Friday, December 13, 2013
The Rumford attorney who called in bomb threats to two Wilton schools in March 2012 is allowed to continue his law practice — but with stipulations — in a decision by the Maine Bar this week.
A decision handed down Monday by the Board of Overseers of the Bar detailed the manner in which the attorney, Ron Hoffman, committed the crimes and then lied to police about it.
While in court, Hoffman accepted responsibility for his actions but cited as their root cause a series of medical conditions for which he was not receiving proper treatment. The board found that Hoffman’s current regimen of medications and counseling sessions allow him to continue his law practice.
Hoffman, whose threatening phone calls caused an evacuation of 360 children from Academy Hill and G.D. Cushing elementary schools, will be allowed to continue to practice law in the state under an order issued by Donald Alexander, associate justice of the Maine Supreme Judicial Court.
If Hoffman fails to attend required stress management classes or to comply with other requirements in the decision, his license to practice law in Maine will be suspended for two years.
After reviewing his case, the board found Hoffman violated the association’s Maine Rules of Professional Conduct, with his criminal and unprofessional actions causing serious harm in the community.
The board also found that Hoffman had taken steps to prevent further unprofessional behavior.
“The record demonstrates that since mid-April 2012, Hoffman has proceeded aggressively to address his medical and mental health issues,” the order from Alexander says.
Hoffman, who lives in Sumner and has a law practice in Rumford, graduated from the Massachusetts School of Law in 1996 and has acted as the defense attorney in several high-profile cases in Maine, including that of murderer Christian Nielsen.
On the morning of March 29, 2012, Hoffman called each school within a two-minute time frame and said, in slurred speech, “There is a bomb in your school!” The schools were evacuated and police determined that there were no bombs in either building.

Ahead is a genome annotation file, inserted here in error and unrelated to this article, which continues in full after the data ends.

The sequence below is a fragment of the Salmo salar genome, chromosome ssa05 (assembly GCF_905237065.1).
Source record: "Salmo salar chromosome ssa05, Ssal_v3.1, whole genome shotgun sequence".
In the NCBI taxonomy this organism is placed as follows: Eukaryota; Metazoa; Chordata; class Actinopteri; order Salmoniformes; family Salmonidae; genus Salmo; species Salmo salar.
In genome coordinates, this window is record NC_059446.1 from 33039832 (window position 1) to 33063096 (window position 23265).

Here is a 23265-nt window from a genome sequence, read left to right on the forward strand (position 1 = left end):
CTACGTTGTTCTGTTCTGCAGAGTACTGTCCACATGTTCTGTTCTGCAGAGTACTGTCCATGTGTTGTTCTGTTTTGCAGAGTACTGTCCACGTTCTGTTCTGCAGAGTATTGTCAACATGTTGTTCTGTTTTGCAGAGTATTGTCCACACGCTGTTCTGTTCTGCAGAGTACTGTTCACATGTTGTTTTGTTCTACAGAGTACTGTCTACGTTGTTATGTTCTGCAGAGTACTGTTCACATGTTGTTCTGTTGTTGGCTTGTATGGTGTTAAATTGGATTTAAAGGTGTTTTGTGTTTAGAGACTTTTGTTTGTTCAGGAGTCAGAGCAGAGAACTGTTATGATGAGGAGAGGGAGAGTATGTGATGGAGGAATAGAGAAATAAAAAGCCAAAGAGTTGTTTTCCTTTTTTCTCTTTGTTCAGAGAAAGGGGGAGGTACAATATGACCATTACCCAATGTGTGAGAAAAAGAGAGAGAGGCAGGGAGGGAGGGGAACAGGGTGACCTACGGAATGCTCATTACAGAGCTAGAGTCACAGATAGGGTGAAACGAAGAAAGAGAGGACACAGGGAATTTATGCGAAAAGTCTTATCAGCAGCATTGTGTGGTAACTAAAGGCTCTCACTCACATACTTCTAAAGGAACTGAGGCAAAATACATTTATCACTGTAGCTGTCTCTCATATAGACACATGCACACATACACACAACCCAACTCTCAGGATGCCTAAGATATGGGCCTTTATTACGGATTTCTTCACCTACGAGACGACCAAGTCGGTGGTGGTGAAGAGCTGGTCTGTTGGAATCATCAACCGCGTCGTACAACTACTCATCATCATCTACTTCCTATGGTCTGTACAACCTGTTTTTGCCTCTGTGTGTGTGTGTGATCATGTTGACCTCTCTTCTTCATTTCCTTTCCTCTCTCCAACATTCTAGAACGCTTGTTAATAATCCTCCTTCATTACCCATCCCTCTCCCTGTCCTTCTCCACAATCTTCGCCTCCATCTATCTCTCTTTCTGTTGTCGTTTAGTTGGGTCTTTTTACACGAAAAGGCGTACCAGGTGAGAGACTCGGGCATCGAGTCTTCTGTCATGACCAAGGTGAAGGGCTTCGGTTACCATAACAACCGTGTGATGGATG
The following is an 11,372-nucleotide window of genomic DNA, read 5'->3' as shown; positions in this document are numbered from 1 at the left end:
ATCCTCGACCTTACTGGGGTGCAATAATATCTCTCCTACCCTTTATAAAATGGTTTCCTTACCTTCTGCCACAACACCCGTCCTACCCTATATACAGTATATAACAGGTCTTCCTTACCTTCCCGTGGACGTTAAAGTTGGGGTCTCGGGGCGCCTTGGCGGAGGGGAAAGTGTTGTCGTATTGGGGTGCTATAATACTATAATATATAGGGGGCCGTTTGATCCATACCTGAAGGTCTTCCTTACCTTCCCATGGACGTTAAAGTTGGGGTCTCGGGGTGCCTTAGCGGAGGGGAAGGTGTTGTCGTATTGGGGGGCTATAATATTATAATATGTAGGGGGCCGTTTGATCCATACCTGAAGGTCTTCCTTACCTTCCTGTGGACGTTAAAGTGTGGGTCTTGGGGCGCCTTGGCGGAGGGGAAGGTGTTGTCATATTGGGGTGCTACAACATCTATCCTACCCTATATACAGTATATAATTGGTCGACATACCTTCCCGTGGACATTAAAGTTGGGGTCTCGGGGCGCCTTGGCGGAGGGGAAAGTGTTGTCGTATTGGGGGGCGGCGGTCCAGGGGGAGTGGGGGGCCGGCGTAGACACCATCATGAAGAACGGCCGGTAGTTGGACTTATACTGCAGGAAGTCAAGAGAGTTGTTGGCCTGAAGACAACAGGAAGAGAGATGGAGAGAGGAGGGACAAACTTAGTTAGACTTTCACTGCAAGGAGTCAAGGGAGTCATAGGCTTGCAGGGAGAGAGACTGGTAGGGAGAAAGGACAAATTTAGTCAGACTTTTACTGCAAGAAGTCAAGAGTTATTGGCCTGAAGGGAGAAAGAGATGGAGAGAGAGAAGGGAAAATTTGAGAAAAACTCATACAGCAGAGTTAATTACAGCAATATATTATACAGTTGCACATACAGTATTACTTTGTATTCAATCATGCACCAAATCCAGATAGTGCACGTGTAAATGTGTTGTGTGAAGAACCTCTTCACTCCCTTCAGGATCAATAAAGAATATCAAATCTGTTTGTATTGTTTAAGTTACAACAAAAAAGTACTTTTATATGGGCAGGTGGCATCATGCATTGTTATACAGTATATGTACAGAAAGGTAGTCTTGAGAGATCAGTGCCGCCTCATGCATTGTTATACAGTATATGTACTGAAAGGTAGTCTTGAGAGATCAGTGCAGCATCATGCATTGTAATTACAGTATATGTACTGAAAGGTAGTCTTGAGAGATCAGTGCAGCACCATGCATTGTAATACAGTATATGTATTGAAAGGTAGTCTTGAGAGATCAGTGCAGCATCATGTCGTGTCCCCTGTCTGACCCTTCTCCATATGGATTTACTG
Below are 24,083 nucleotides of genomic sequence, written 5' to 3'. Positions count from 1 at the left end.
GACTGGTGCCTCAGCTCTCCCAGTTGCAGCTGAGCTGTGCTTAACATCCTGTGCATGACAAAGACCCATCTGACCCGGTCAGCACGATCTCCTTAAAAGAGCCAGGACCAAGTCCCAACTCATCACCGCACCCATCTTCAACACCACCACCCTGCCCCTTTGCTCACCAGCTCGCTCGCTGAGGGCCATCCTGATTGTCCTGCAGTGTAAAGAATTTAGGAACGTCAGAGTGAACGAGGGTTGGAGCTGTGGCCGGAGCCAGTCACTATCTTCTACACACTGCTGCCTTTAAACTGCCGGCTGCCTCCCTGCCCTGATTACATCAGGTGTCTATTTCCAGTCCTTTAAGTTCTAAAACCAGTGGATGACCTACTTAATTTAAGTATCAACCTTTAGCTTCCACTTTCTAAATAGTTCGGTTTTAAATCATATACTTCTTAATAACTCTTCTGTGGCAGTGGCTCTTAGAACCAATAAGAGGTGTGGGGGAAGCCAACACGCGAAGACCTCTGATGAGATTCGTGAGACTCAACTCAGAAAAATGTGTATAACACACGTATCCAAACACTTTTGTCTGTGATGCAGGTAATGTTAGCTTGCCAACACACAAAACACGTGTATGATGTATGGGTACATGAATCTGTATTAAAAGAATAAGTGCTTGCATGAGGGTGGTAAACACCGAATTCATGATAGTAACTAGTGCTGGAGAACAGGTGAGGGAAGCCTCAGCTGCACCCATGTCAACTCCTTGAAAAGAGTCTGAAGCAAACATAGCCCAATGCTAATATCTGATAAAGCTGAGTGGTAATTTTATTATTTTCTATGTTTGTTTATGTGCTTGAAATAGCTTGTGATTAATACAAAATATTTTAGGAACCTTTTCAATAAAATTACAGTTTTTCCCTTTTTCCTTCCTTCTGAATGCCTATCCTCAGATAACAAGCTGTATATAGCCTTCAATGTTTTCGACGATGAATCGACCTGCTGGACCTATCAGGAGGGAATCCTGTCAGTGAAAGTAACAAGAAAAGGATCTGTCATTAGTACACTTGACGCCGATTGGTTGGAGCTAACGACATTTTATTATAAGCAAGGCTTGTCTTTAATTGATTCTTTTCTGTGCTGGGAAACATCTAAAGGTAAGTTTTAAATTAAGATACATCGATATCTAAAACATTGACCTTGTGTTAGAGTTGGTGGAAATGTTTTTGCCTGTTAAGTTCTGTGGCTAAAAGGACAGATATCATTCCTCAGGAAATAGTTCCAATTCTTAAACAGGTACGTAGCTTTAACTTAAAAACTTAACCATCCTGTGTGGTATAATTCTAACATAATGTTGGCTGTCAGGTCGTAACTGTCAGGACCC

School officials testified in court about the emotional effect on the community, particularly the younger children, who experienced confusion and anger.
Wilton police Chief Heidi Wilcox obtained a court order for access to phone records and found that the calls had been placed from a Tracphone, a cellphone that allows the user to prepay by the minute.
The investigators found the phone had been purchased the evening before the bomb scare at a Walmart in nearby Mexico. While reviewing store security camera footage, Maine State Police Detective Randall Keaten recognized Hoffman, whom he knew personally.
When Keaten and another detective confronted Hoffman, he first denied that he had ever bought a Tracphone. Then, when shown a photo from the security footage, Hoffman said he bought it for a brother-in-law in Colorado but had thrown it away in his office trash because he couldn’t activate it.
Hoffman also told detectives that he was meeting with a client at the time the bomb threat was phoned in, which detectives later learned was untrue.
Hoffman was charged formally with two misdemeanor counts of terrorizing in July 2012. His attorney, James Martemucci, initially entered a plea of not guilty, but Hoffman later pleaded no contest to the charges.
In September 2012, Hoffman offered a tearful apology in Farmington District Court, during which he took responsibility for his actions.
In court, Hoffman and other witnesses said he suffers from serious and chronic medical conditions, including insulin-dependent diabetes, obsessive compulsive disorder, anxiety and depression. He also suffers from Graves disease, a thyroid gland disorder that caused fatigue, anxiety and difficulty with depression.
While he was being treated by various medical providers, no single physician oversaw all of his care, nor was he seeing a mental health professional in the period during in his mental state deteriorated.
Two weeks after phoning in the bomb threats, “Hoffman sought medical attention for his growing fatigue, agitation, anxiety, and to confront his bizarre behaviors,” according to the order signed by Alexander.
The court sentenced Hoffman to two consecutive 364-day sentences, both of which were suspended. In addition, the court ordered Hoffman to avoid the schools, take all prescribed medications, submit to psychiatric counseling sessions and follow the advice of doctors and counselors.
He is undergoing counseling and is on a regimen of medication that has stabilized his health and mental condition, according to the board’s decision. Hoffman’s colleagues testified, both in court and before the bar, that Hoffman has represented his clients with skill, integrity and dedication.
Hoffman is the father of two adopted boys, and he and his wife are adopting a third child. The state Department of Health and Human Services approved the placement and prospective adoption after investigating the bomb threat incident, according to the decision from the board.
Matt Hongoltz-Hetling — 861-9287